Hello, Facebook. Goodbye, yearbook.
At a time when teens are logging onto Web-based social networking sites like Facebook and MySpace in droves, more and more are declining to pick up a copy of that tried-and-true memory keeper, the high school and college yearbook.
"It's just a book. It's a list of people, and most of them I don't even know," explained Megan Kumm, 15, a sophomore at Springfield High School, where sales have dipped from 500 copies about five years ago to about 415 now.
Other area schools have seen even more precipitous drops. Whitmer High School once sold as many as 1,300 copies; now it's down to 900. Maumee High School has dropped from more than 700 in the past to 483 this year.
At colleges like Bowling Green State University, it's even tougher. Annual sales there have plummeted from a peak of 3,600 copies in 1986 to between 200 and 400 per year now. As a result, next year the school plans to give up the traditional hardbound format and replace it with a slimmer magazine published twice a year.
That decision makes BGSU the fifth college this year to give up its traditional yearbook, according to Lori Brooks, chairman of the yearbook committee for College Media Advisors, a national organization for collegiate media professionals.
"The problem that yearbooks are facing is that we're in the business of selling history to people who are still living it," she said. "It's not a new problem."
School officials also blame struggles with the economy and student apathy, but some issues contributing to the decline of yearbooks are unique to modern times. Thanks to digital cameras and the Web, students can take their own photos of their circle of friends, then share and comment on them online.
"I think just about every student at this school is going to have a Facebook or MySpace account, and there's really no need for a yearbook if you can just go online for free and look up those pictures," said Tyler Wepler, 17, a Springfield junior.
Darnesha Lindsey and Asha Willis, 15-year-old sophomores at Whitmer, didn't have yearbooks handy at lunch earlier this week, but they did have a digital camera. Both had plans to post pictures on the Web. It was the best alternative they could think of to buying yearbooks, which at that point were selling for $85.
"That's a lot of money, especially when you can get a digital camera and take pictures of people around the school," Darnesha said.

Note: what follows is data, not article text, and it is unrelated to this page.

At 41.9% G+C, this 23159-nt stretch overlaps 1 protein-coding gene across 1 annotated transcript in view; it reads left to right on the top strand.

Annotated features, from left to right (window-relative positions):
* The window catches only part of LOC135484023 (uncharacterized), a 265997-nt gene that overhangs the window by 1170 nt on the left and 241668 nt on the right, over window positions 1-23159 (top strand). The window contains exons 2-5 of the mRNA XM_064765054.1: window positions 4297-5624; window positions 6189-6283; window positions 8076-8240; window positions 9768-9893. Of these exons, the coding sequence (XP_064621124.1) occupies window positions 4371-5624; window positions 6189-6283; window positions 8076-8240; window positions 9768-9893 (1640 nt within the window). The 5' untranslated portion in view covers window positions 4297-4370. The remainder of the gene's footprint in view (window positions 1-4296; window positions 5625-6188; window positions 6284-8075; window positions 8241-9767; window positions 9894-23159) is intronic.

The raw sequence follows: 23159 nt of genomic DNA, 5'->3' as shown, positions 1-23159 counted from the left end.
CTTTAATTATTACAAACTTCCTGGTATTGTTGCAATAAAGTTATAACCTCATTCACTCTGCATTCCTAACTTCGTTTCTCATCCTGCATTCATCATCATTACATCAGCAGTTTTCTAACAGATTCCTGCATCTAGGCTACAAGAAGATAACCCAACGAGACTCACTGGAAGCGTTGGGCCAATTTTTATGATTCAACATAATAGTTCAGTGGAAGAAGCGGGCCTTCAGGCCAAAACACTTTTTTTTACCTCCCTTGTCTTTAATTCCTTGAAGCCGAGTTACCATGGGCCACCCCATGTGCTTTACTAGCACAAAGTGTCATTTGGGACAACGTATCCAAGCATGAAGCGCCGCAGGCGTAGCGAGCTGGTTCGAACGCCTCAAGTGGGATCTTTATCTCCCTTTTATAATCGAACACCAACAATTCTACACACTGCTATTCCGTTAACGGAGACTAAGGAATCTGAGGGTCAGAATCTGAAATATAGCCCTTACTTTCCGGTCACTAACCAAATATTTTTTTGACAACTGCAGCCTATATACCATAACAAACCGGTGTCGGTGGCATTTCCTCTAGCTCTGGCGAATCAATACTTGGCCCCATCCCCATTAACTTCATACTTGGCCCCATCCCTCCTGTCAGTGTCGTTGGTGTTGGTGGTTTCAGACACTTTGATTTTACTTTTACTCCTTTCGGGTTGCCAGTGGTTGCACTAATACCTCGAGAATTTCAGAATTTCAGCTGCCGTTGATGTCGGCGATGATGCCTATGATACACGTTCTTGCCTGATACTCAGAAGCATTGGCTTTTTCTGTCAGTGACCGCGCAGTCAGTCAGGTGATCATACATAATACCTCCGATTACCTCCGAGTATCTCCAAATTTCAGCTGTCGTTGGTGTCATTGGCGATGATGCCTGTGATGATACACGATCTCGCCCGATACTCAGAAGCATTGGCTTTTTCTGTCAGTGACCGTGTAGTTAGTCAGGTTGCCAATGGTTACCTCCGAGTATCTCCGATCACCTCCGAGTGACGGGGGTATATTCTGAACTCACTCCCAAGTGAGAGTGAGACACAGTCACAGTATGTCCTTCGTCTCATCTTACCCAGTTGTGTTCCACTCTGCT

Cost was a common factor for students at Whitmer who opted not to purchase a yearbook this year. Some will wait until their senior year to buy one and think there are better ways to spend their cash now.
"That's too much money for a book," said Sean White, 16, a sophomore.
Yearbook sales fell by about 100 copies to 1,200 this year at Bedford High School in Temperance, Mich. and yearbook advisor Cindy Ramirez is sure the economy has something to do with it.
"I know that people are struggling now," she said.
At Toledo's Scott High School, yearbook advisor Trevor Black said she noticed some slow sales this year, but nothing major. She does think, though, that students will want a yearbook more if they're more visible within it.
"If they're not in it, they don't want it," she said.
Colleges are a different scene that sometimes can have more trouble with yearbooks because they are not as intimate a setting as high school. The University of Toledo hasn't had one since 1971, with the exception of a brief attempt at a resurrection in the '80s. So BGSU's recent decision may not come as a huge surprise to some.
"The climate for yearbooks has been deteriorating for many years," said Robert Bortel, BGSU director of student publications.
The static nature of such books seems to go against that of current students who are glued to their cell phones and send text messages constantly.
"I think students really live in the moment of immediacy," Mr. Bortel said. "Yearbooks aren't a sense of immediacy. They're long-term perspective ...."
Still, not all schools are facing yearbook woes. Sylvania Northview High School managed to sell yearbooks to about 80 percent of its students this year, according to yearbook advisor, Sarah Huey.
One reason, she said, is because of how involved the students there are in clubs and activities that appear in the book. Another factor is the timelessness of the investment no matter what other technological advances may come and go.
"It's never going to be out of date. You'll always be able to open it and read it," she said.
That's part of the mantra of Steven Dufrane, the local representative for Jostens Inc., which produces yearbooks for many schools in northwest Ohio.
"The printed yearbook is something that has kind of stood the test of time," he said. "You have a product with permanence."
Mr. Dufrane said he's noticed "minimal slippage" in book sales over the last year or two and he blames that on the economy.
It should be a comfort to him that Jackie Layng, associate chair of the department of communication at UT, is a firm believer in the future of yearbooks despite various challenges. Alternatives like video yearbooks have come and gone, but none has been able to displace it as a high school mainstay.
"You're always going to have yearbooks around to a certain degree," she said
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